Henry Eberson and John O. Allen

Michael has a BA in History & American Studies and an MSc in American History from the University of Edinburgh. He comes from a proud military family and has spent most of his career as an educator in the Middle East and Asia. His passion is travel, and he seizes any opportunity to share his experiences in the most immersive way possible, whether at sea or on the land.

Young County, Texas

    Henry Eberson and John O. Allen, who were employed by Charlie E. Rivers during May of 1871, left the Rivers' Ranch on Salt Creek Prairie, in the northeastern part of Young County, where so many Indian troubles had occurred, to help hold a herd of horses and cattle. Three other hands were in the lead, and Eberson and Allen were holding the stock in the rear. Eberson and Allen were about one mile from the ranch, and an equal distance from the three remaining hands. Eberson had been riding a mule, and at the time, was sitting on the ground reading a book. John O. Allen was about sixty yards away sitting down with his bridle in his hands, and cleaning one of his pistols. John O. Allen said:

    "We were opposite the Twin Mountains, and were looking for the men with cattle. My horse looked up toward the mountains and I thought he saw the men coming in, but he began to snort, and I knew it was Indians, and I jumped up and saw them coming. I then threw my gun across my left arm and fired at them and jumped into my saddle and started to Henry Eberson. But they split and cut me off from him and my horse turned toward the ranch, which was one mile west. The loose horses turned with me, and about one-half of the Indians ran after me and the horses. The Indians were shooting at me with bullets and arrows and an arrow struck my right middle finger, and one bullet struck my left leg. The gate at the ranch was open and as I passed in, they threw a lance at me, and stuck it in the gate-post, missing me but an inch or two. I then fell off of my horse, bloody, and almost exhausted. Old Spank, my horse, walked across the lot, the foam rolling off of him. The three men that were at the upper end of the herd, hearing the shooting came around the prairie and up the creek, and got to the ranch just after I did. After they washed the blood off of me, I told them that Henry was killed beyond a doubt. They then took me on one of their horses, and they walked and we went back to the trail to get Henry and bring him in. We found fifteen arrows sticking in the ground along the trail, when we got to where I was when the fight began."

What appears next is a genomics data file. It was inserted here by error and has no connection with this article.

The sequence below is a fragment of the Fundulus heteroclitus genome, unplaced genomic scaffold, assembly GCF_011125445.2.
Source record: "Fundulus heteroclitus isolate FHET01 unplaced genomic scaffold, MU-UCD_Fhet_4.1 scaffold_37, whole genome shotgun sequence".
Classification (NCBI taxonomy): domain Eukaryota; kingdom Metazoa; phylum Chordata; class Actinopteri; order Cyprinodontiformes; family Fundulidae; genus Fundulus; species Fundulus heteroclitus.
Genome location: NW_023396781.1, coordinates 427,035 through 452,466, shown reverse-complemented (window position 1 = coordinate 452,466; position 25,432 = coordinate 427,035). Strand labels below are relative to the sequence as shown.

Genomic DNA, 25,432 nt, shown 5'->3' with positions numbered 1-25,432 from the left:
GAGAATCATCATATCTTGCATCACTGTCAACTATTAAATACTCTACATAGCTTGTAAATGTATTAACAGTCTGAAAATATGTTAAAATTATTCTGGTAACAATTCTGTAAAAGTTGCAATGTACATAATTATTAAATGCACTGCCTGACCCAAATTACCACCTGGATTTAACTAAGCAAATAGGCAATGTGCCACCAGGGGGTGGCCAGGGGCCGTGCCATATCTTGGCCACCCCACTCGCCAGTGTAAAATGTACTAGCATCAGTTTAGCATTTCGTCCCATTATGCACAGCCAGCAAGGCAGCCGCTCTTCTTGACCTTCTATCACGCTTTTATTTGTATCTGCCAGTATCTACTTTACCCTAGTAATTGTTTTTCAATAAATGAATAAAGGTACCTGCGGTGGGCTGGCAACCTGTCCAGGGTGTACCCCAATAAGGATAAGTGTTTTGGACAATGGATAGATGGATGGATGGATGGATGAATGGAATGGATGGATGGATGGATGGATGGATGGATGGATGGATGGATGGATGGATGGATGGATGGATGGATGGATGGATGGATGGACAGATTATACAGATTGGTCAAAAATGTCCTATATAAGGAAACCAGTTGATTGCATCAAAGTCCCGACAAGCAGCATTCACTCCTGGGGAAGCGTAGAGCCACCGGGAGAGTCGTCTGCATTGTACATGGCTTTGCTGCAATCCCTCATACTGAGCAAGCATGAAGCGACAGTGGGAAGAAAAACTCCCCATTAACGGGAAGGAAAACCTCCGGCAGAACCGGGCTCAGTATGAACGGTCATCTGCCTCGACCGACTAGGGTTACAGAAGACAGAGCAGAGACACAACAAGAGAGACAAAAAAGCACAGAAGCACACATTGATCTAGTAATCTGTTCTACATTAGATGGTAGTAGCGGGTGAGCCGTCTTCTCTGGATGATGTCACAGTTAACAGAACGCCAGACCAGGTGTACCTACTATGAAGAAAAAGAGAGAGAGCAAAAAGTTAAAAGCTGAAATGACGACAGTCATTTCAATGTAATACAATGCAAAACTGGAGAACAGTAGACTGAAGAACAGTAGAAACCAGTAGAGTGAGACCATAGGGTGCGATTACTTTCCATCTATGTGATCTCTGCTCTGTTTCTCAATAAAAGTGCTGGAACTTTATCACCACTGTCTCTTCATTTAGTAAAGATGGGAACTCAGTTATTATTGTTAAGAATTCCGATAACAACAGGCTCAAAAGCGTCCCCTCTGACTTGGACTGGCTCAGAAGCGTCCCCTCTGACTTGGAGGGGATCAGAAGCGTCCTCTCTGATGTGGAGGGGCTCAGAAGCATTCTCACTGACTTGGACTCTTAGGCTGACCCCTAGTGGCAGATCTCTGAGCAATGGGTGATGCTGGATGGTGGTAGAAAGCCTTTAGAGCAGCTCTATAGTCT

Henry Eberson was stripped and wounded in about fourteen places. He was also scalped, but was still alive, and lived for four days afterwards. He was then buried a short distance from the Rivers' Ranch.

    Note: Author interviewed: John O. Allen, of Cookerville, mentioned above; also interviewed other settlers of Young and Jack Counties.

The above story is from the book, The West Texas Frontier, by Joseph Carroll McConnell.

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